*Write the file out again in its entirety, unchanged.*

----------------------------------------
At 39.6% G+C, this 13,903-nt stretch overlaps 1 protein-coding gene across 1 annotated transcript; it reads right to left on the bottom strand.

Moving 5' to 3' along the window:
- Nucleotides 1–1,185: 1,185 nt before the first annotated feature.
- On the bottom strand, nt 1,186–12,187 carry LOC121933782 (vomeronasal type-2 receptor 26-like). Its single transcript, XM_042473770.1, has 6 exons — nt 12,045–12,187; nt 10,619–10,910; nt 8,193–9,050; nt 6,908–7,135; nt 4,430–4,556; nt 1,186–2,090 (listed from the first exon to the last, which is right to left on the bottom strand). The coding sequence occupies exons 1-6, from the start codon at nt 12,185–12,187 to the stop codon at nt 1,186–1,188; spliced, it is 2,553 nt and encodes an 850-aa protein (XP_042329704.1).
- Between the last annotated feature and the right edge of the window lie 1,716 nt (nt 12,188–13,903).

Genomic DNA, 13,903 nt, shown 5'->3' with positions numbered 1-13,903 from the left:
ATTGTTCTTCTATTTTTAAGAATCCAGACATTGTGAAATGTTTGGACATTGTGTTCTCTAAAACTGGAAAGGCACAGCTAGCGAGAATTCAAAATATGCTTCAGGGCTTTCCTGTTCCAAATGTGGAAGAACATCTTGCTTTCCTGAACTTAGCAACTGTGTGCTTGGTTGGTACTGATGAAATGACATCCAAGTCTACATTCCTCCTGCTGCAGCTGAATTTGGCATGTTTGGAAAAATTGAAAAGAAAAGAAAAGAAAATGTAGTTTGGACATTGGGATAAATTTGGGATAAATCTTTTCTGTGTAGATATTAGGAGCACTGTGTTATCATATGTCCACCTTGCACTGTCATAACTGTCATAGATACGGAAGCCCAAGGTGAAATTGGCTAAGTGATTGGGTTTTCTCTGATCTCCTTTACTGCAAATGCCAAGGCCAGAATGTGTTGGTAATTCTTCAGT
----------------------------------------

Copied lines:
At 39.6% G+C, this 13,903-nt stretch overlaps 1 protein-coding gene across 1 annotated transcript; it reads right to left on the bottom strand.

Moving 5' to 3' along the window:
- Nucleotides 1–1,185: 1,185 nt before the first annotated feature.
- On the bottom strand, nt 1,186–12,187 carry LOC121933782 (vomeronasal type-2 receptor 26-like). Its single transcript, XM_042473770.1, has 6 exons — nt 12,045–12,187; nt 10,619–10,910; nt 8,193–9,050; nt 6,908–7,135; nt 4,430–4,556; nt 1,186–2,090 (listed from the first exon to the last, which is right to left on the bottom strand). The coding sequence occupies exons 1-6, from the start codon at nt 12,185–12,187 to the stop codon at nt 1,186–1,188; spliced, it is 2,553 nt and encodes an 850-aa protein (XP_042329704.1).
- Between the last annotated feature and the right edge of the window lie 1,716 nt (nt 12,188–13,903).

Genomic DNA, 13,903 nt, shown 5'->3' with positions numbered 1-13,903 from the left:
ATTGTTCTTCTATTTTTAAGAATCCAGACATTGTGAAATGTTTGGACATTGTGTTCTCTAAAACTGGAAAGGCACAGCTAGCGAGAATTCAAAATATGCTTCAGGGCTTTCCTGTTCCAAATGTGGAAGAACATCTTGCTTTCCTGAACTTAGCAACTGTGTGCTTGGTTGGTACTGATGAAATGACATCCAAGTCTACATTCCTCCTGCTGCAGCTGAATTTGGCATGTTTGGAAAAATTGAAAAGAAAAGAAAAGAAAATGTAGTTTGGACATTGGGATAAATTTGGGATAAATCTTTTCTGTGTAGATATTAGGAGCACTGTGTTATCATATGTCCACCTTGCACTGTCATAACTGTCATAGATACGGAAGCCCAAGGTGAAATTGGCTAAGTGATTGGGTTTTCTCTGATCTCCTTTACTGCAAATGCCAAGGCCAGAATGTGTTGGTAATTCTTCAGT